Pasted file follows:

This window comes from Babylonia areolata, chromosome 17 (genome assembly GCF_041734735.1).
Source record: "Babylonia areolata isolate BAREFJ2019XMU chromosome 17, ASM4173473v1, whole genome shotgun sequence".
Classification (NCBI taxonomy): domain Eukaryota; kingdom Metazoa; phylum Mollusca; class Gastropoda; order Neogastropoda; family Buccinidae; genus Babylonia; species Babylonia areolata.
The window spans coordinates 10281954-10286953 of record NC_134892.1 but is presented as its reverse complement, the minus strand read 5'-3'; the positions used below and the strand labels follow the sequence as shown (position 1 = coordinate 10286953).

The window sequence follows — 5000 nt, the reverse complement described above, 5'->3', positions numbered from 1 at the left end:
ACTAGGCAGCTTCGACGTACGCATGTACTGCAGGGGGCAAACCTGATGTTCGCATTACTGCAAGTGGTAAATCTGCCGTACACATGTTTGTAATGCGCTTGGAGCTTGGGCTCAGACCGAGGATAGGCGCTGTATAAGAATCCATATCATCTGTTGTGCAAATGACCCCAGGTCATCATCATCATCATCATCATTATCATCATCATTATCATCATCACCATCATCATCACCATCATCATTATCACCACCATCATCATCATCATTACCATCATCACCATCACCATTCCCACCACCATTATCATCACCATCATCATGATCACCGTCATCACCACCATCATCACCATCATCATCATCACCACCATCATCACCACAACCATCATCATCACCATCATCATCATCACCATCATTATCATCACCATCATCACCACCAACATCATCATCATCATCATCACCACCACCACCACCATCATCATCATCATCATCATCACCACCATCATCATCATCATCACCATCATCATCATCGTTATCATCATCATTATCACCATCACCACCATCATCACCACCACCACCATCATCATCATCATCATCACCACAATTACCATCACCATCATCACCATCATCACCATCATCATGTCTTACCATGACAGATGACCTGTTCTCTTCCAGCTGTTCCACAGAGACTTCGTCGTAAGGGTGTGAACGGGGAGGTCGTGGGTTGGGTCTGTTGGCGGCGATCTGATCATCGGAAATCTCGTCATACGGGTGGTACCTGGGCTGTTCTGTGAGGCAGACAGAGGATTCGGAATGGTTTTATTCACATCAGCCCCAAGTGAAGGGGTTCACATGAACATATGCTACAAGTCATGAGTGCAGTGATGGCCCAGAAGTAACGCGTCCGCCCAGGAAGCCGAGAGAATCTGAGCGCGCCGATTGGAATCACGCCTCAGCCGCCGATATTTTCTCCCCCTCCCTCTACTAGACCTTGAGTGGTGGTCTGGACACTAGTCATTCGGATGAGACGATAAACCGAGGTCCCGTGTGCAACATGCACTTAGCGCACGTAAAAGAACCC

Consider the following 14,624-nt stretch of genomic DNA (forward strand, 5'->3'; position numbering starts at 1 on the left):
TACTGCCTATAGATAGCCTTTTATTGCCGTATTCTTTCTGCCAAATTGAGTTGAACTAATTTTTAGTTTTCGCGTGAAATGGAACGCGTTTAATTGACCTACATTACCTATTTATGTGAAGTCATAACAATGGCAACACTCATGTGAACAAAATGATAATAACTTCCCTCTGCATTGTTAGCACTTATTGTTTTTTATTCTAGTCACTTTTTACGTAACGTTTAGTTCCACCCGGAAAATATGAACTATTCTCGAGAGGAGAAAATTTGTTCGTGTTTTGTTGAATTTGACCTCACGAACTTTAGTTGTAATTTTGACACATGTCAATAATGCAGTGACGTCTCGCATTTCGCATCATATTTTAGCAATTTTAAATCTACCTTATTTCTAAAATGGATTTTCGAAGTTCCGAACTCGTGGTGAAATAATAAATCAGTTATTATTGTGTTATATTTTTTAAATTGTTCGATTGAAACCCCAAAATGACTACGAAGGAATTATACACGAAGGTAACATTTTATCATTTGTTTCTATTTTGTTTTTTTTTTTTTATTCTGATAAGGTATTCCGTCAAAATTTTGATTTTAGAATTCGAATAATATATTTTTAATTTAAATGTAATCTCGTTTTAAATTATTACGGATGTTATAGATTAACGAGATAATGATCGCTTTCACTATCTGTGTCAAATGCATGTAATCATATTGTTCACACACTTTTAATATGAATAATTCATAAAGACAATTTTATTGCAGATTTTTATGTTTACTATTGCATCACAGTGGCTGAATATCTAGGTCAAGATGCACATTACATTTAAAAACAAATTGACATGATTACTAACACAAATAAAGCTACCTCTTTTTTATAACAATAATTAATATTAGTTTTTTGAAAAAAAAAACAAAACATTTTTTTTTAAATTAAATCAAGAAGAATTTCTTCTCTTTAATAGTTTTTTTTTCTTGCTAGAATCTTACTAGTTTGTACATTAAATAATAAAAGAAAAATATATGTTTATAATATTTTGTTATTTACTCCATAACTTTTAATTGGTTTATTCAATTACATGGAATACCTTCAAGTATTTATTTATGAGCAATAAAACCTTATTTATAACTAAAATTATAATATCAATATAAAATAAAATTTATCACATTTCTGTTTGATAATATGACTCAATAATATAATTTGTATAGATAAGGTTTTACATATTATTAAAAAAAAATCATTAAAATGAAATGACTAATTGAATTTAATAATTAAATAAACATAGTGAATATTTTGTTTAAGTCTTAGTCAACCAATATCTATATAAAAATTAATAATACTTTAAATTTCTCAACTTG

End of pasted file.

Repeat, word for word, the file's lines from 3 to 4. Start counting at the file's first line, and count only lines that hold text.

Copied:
Classification (NCBI taxonomy): domain Eukaryota; kingdom Metazoa; phylum Mollusca; class Gastropoda; order Neogastropoda; family Buccinidae; genus Babylonia; species Babylonia areolata.
The window spans coordinates 10281954-10286953 of record NC_134892.1 but is presented as its reverse complement, the minus strand read 5'-3'; the positions used below and the strand labels follow the sequence as shown (position 1 = coordinate 10286953).